Will Holman is a Designer, Craftsman, and Author living here in Baltimore. His book, “Guerilla Furniture Design” showcases 35 inexpensive projects that can be made from salvaged and recycled materials. You can visit his website here and see a portion of his work on instructables. Visit the Baltimore store this Friday, June 5th from 6-8 to get his book and have it signed by him.
What is “guerilla” furniture design, and what is the mindset behind it?
Most people think “guerilla” is a military term, but it is really political — someone or something that stands in opposition to the dominant political culture. I use it because I think design and construction are useful means for pushing back against the tidal wave of overconsumption, waste, and consumer passivity that characterize American culture today.
What events and experiences have led you to this point in life?
I graduated with an architecture degree in 2007, right into the first rumblings of the Great Recession. Instead of getting a traditional architecture job (then in short supply), I took a series of jobs for design-based nonprofits that involved architecture, woodworking, carpentry, and teaching. Over the eight years since I’ve graduated, I’ve lived in rural Arizona, rural Alabama, Chicago, and now back in Baltimore, near where I grew up.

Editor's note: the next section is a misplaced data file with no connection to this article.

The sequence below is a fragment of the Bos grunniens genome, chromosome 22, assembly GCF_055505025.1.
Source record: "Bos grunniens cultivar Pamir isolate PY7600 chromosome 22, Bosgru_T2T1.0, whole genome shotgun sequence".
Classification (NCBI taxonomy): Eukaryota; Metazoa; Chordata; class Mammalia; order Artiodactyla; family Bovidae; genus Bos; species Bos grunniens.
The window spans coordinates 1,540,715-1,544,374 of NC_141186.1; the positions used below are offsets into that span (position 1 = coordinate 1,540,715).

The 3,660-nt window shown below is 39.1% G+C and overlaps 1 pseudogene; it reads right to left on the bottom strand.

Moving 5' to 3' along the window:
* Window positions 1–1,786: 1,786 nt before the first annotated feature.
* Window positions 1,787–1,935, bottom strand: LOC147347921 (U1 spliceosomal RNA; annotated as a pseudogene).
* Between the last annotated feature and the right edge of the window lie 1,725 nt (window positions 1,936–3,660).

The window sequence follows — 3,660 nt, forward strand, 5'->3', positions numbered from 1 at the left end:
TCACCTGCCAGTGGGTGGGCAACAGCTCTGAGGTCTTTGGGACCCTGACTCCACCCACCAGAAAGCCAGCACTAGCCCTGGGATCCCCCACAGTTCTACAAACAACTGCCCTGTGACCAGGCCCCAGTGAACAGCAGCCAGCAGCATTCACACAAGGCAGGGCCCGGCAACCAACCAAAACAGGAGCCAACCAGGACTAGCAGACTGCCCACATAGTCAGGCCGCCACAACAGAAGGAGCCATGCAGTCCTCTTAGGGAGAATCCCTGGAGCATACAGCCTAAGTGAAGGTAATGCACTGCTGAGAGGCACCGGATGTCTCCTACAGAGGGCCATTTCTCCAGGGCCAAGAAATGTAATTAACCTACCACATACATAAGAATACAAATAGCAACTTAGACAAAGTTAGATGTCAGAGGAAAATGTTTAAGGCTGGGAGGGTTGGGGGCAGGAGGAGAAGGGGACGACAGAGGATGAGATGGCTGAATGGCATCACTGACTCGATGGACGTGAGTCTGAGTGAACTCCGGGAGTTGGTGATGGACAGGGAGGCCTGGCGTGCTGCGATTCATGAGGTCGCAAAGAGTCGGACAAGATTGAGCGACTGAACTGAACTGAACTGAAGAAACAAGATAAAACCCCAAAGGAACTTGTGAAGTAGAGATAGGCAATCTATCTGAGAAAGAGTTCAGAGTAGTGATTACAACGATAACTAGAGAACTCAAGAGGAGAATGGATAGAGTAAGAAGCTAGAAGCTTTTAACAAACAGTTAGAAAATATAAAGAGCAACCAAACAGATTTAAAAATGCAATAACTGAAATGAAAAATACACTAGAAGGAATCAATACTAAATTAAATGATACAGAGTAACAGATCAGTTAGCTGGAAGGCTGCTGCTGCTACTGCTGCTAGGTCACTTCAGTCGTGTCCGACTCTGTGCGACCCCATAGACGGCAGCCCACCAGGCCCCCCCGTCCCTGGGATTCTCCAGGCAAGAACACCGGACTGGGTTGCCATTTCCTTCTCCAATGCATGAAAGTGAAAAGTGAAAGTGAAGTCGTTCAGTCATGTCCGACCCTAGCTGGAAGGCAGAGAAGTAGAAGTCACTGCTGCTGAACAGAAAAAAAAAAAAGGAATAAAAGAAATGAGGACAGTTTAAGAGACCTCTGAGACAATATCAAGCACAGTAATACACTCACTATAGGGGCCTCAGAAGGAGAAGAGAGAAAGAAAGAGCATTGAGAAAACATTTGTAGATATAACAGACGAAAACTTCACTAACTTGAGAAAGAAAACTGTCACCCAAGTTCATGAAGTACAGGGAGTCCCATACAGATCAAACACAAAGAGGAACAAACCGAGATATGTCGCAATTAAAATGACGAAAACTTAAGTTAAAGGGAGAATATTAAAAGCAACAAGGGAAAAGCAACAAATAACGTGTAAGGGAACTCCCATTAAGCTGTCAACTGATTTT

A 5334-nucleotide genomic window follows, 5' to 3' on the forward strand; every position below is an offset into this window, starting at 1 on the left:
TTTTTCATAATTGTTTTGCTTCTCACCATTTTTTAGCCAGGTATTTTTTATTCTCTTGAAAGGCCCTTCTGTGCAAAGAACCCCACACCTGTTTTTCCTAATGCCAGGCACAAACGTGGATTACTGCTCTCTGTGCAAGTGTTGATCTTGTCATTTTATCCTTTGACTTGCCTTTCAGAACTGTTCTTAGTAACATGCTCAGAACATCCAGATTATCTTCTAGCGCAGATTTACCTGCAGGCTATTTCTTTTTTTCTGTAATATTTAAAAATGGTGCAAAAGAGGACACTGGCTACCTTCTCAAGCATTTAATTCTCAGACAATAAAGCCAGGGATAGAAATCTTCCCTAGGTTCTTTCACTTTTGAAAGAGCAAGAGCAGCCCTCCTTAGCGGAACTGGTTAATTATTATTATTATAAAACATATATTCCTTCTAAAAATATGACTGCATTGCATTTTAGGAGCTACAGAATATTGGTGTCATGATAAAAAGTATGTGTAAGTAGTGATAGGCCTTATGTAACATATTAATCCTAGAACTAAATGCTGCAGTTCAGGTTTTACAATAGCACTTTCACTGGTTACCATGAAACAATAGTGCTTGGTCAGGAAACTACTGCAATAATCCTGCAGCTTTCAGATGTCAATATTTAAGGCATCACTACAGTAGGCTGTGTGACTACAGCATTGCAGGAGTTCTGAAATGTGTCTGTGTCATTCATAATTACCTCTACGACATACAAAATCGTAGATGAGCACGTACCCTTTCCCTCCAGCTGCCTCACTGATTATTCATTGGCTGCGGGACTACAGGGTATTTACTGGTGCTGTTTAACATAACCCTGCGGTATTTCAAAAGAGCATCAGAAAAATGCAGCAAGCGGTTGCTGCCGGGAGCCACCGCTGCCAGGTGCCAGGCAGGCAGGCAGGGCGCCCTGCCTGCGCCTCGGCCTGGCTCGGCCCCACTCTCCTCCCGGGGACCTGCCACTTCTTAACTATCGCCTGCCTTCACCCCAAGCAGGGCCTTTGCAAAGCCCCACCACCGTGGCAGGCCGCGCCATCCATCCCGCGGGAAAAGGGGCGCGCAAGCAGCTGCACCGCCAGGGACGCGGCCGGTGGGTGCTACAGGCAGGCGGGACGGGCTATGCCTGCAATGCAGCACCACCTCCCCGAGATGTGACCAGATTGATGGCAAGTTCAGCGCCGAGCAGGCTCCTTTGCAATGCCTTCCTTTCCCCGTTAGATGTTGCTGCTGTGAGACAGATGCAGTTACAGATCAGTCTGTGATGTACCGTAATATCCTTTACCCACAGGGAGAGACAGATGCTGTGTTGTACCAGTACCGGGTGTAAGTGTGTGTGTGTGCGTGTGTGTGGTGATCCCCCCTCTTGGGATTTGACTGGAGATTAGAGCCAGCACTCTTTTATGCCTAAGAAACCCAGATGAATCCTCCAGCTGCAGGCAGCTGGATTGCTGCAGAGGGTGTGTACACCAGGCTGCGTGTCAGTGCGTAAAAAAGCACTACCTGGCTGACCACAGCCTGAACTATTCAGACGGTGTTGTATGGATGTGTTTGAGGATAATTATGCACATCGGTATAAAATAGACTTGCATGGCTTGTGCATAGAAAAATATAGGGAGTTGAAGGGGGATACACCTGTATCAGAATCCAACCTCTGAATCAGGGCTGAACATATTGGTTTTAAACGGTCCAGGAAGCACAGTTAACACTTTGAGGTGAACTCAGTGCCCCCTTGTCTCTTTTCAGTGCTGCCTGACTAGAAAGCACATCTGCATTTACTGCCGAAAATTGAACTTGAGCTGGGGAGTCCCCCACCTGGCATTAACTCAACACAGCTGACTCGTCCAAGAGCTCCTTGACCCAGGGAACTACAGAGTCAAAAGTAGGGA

Tell us about your involvement with the community in Baltimore. What are recent ways that people in Baltimore have adopted this “guerilla” mindset in their own lifestyles? What are some good places in the city for people to find materials and tools to get started?
In my day job, I work for the Baltimore Arts Realty Corporation, a non-profit development company that brings safe, affordable, and sustainable space to Baltimore’s creatives. We are working on a large makerspace in the Station North Arts District, to open in 2016. As part of that work, I’ve been helping organize a group called the Industrial Arts Collective, which is a coalition of makers, artists, designers, craftspeople, small businesses, and nonprofits. We are trying to build an inclusive, diverse maker culture in Baltimore, and include groups like the Station North Tool Library, which is a great spot to learn basic woodworking in a welcoming environment.
What were some of your very first projects/designs? What have been your most recent? Do you have any personal favorites that you’re particularly fond of?
Some of my first pieces, now lost to history, were cardboard chairs for my freshman design studio. Most recently, I’ve been experimenting with open source design, releasing CAD files on a site called Open Desk so you can download and cut your own version on a CNC router.